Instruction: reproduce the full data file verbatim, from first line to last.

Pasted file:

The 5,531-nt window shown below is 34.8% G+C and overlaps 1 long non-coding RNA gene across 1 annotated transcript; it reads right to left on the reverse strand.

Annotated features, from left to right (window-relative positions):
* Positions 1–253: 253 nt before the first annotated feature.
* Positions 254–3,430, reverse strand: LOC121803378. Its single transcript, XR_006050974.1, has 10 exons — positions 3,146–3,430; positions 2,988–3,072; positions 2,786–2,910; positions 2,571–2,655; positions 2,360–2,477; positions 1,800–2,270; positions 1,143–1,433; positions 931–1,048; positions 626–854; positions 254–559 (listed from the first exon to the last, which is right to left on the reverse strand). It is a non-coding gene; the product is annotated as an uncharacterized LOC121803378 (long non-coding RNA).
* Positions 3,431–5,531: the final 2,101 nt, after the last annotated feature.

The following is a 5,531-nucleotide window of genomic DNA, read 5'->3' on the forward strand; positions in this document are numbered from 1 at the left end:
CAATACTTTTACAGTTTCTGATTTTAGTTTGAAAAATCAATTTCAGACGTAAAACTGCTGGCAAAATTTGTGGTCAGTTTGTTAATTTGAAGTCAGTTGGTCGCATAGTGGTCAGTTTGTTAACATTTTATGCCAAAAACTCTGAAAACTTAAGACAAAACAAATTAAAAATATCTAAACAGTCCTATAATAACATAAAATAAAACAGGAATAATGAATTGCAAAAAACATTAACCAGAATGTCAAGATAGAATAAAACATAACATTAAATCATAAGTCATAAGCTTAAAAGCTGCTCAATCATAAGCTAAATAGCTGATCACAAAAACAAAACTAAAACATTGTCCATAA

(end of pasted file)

The 5,531-nt window shown below is 34.8% G+C and overlaps 1 long non-coding RNA gene across 1 annotated transcript; it reads right to left on the reverse strand.

Annotated features, from left to right (window-relative positions):
* Positions 1–253: 253 nt before the first annotated feature.
* Positions 254–3,430, reverse strand: LOC121803378. Its single transcript, XR_006050974.1, has 10 exons — positions 3,146–3,430; positions 2,988–3,072; positions 2,786–2,910; positions 2,571–2,655; positions 2,360–2,477; positions 1,800–2,270; positions 1,143–1,433; positions 931–1,048; positions 626–854; positions 254–559 (listed from the first exon to the last, which is right to left on the reverse strand). It is a non-coding gene; the product is annotated as an uncharacterized LOC121803378 (long non-coding RNA).
* Positions 3,431–5,531: the final 2,101 nt, after the last annotated feature.

The following is a 5,531-nucleotide window of genomic DNA, read 5'->3' on the forward strand; positions in this document are numbered from 1 at the left end:
CAATACTTTTACAGTTTCTGATTTTAGTTTGAAAAATCAATTTCAGACGTAAAACTGCTGGCAAAATTTGTGGTCAGTTTGTTAATTTGAAGTCAGTTGGTCGCATAGTGGTCAGTTTGTTAACATTTTATGCCAAAAACTCTGAAAACTTAAGACAAAACAAATTAAAAATATCTAAACAGTCCTATAATAACATAAAATAAAACAGGAATAATGAATTGCAAAAAACATTAACCAGAATGTCAAGATAGAATAAAACATAACATTAAATCATAAGTCATAAGCTTAAAAGCTGCTCAATCATAAGCTAAATAGCTGATCACAAAAACAAAACTAAAACATTGTCCATAA